Most people eat cheese a little bit at a time. Are you upset because he ate an ounce of gouda rather than an ounce of cheddar?
People can and do buy the whole piece of cheese, they get their benefits all at once and can shop like anyone else, it is just a matter of eating cheese one ounce at a time to make the food last.
[quote]The recipes are bullshit, they expect people to have spices and pots that people without money will not have
You pick recipes which require spices you already have. When spices go on sale, as they usually do around Thanksgiving and Christmas, you can pick up a few extras to extend the range of recipes you can prepare. You also clip coupons and shop at stores that double them.
If you're short on cooking tools, you scout Goodwill, consignment stores and garage sales. I'm still using the Farberware saucepan I bought from Goodwill for five dollars.
I'm glad you're sympathetic to the difficulties people face. But seriously, it's not as dire as you make it sound. You cannot buy delicacies and the best knives. But you can prepare a tasty, nutritious meal on food stamps.
I second that. Once the said spice or flavoring is in your larder, it's there.
I just finished a bottle of vanilla, nice quality, that I bought perhaps five years ago maybe more. That was worth the expense. Buying one expenditure like that per month means having a reasonable larder after a year. Nothing exceptional, but enough to get by
The people who are so desperate that they have no pots/pans, no spices (nor access to them), and completely lack the wherewithal to get a library book and follow a recipe are not the people SNAP is intended to help.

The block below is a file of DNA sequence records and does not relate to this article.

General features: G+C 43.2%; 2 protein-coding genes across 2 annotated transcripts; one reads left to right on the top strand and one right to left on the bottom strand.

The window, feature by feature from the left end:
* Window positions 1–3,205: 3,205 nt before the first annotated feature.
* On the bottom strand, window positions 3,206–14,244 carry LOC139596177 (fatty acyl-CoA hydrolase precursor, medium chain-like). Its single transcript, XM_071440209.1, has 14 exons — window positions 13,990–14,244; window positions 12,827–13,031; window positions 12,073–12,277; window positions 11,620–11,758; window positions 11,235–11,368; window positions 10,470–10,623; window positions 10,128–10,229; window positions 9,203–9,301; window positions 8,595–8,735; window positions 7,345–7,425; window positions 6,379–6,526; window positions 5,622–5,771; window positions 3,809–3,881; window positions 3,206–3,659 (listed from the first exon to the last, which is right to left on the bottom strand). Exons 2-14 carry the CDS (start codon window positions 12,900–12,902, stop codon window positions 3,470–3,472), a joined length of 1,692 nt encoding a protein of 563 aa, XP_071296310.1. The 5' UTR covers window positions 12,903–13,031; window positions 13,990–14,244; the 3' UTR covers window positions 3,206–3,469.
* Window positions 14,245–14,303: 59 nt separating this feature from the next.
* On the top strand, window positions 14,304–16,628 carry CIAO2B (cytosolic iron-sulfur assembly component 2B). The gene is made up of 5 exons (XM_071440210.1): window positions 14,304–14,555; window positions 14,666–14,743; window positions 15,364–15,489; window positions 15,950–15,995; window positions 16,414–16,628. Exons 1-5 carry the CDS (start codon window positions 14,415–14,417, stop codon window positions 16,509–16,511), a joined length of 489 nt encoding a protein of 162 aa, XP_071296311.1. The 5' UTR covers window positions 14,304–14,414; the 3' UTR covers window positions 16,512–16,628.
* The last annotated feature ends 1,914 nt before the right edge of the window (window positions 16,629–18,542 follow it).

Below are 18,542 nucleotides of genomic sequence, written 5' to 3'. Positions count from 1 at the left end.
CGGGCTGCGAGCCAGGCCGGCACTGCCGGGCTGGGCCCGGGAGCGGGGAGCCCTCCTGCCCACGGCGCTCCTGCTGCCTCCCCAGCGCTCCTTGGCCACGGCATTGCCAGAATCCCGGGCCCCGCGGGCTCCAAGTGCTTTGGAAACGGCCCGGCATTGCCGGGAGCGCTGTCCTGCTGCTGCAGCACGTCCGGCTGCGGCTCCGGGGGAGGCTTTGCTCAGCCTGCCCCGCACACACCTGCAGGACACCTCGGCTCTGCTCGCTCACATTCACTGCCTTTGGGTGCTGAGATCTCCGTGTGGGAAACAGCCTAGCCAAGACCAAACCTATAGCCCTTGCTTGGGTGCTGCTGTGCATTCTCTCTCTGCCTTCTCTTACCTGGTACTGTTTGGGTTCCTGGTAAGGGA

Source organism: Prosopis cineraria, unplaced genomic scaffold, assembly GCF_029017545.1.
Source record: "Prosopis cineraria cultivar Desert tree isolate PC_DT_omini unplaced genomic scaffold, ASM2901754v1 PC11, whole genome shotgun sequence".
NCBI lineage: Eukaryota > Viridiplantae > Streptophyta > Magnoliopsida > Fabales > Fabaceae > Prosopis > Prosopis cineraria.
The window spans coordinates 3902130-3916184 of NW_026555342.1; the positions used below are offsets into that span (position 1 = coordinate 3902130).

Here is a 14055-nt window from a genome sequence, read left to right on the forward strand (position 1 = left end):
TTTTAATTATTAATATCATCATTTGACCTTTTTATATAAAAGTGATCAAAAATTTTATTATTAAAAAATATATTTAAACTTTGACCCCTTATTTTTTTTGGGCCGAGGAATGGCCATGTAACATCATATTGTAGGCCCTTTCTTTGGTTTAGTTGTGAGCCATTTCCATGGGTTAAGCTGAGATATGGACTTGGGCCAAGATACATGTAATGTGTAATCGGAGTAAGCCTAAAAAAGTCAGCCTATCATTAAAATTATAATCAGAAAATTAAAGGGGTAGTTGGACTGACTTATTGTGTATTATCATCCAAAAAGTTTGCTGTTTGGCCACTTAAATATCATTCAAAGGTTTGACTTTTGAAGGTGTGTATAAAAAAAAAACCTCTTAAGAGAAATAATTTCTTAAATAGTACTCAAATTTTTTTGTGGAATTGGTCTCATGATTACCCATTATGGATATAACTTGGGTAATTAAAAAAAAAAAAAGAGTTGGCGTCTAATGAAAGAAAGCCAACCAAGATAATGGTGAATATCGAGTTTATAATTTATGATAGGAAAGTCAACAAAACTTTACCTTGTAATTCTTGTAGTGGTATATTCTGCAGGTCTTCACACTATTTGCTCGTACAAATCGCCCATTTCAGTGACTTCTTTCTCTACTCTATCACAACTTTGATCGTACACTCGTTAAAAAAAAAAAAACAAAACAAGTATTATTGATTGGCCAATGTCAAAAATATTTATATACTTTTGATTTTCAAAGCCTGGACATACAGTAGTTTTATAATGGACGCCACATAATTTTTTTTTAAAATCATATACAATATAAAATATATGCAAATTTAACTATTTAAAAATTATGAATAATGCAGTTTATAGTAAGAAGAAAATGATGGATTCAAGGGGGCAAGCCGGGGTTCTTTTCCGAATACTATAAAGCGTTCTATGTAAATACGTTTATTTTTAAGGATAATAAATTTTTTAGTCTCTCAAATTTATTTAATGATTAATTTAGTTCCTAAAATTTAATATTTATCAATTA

Those poor souls need to find a homeless shelter and maybe assisted living. Medicaid and other state/federal programs ARE out there to help (provided they do not have substance abuse issues as a root cause).
SNAP is supposed to be a temporary fix for people who've hit hard times. It's not a rescue plan for people who are so poor and helpless that they incapable of preparing the most basic meal.
So how many of my datalounge peeps will be there tomorrow. I am going at around 6 p.m. to see Annie Golden and then staying for the choir.
Anyone who thinks a church is doing it no strings attached is a fool.
I'm in church as I type this
R97 A church is doing what?
This was put on by a hospital.
Come on Lucifer...what are you talking about?
Bringer of lite-lunches
If you live in the Northeast, Ocean State Job Lot sells a full range of spices grown in the US (as opposed to imported from China, India or Indonesia with no health and safety standards) for $1.
I'm living on such a zero budget right now. I have to make cheap 'stews' and nosh on them all week. I get so sick of eating the same thing.
I splurged last week and got one of those Subway monthly special footlongs for $5. Halved, it was both lunch and supper.
5 bucks would have purchased some decent food for a few treats.
Kind of a gross choice for a splurge.
R104, my sympathies, I've been there and it sucks big time.
Annie Golden bump.
What does she have to do with the frugal cook guy?
R113...you need to read the thread to find out.
If I lived in America and lived on a budget I'd do couponing, the amount you can save is rudiculos it takes a lot of time to prepare n get the coupons. I do like to cook cheap food sometimes I get a lil satisfaction from being cheap.
I did a search to see if the DL had ever shown any love for Annie Golden and I find this old thread.
Love the Golden video and am also impressed at just how hard this Chef is working AGAIN to bring attention to health and food issues. Bravo!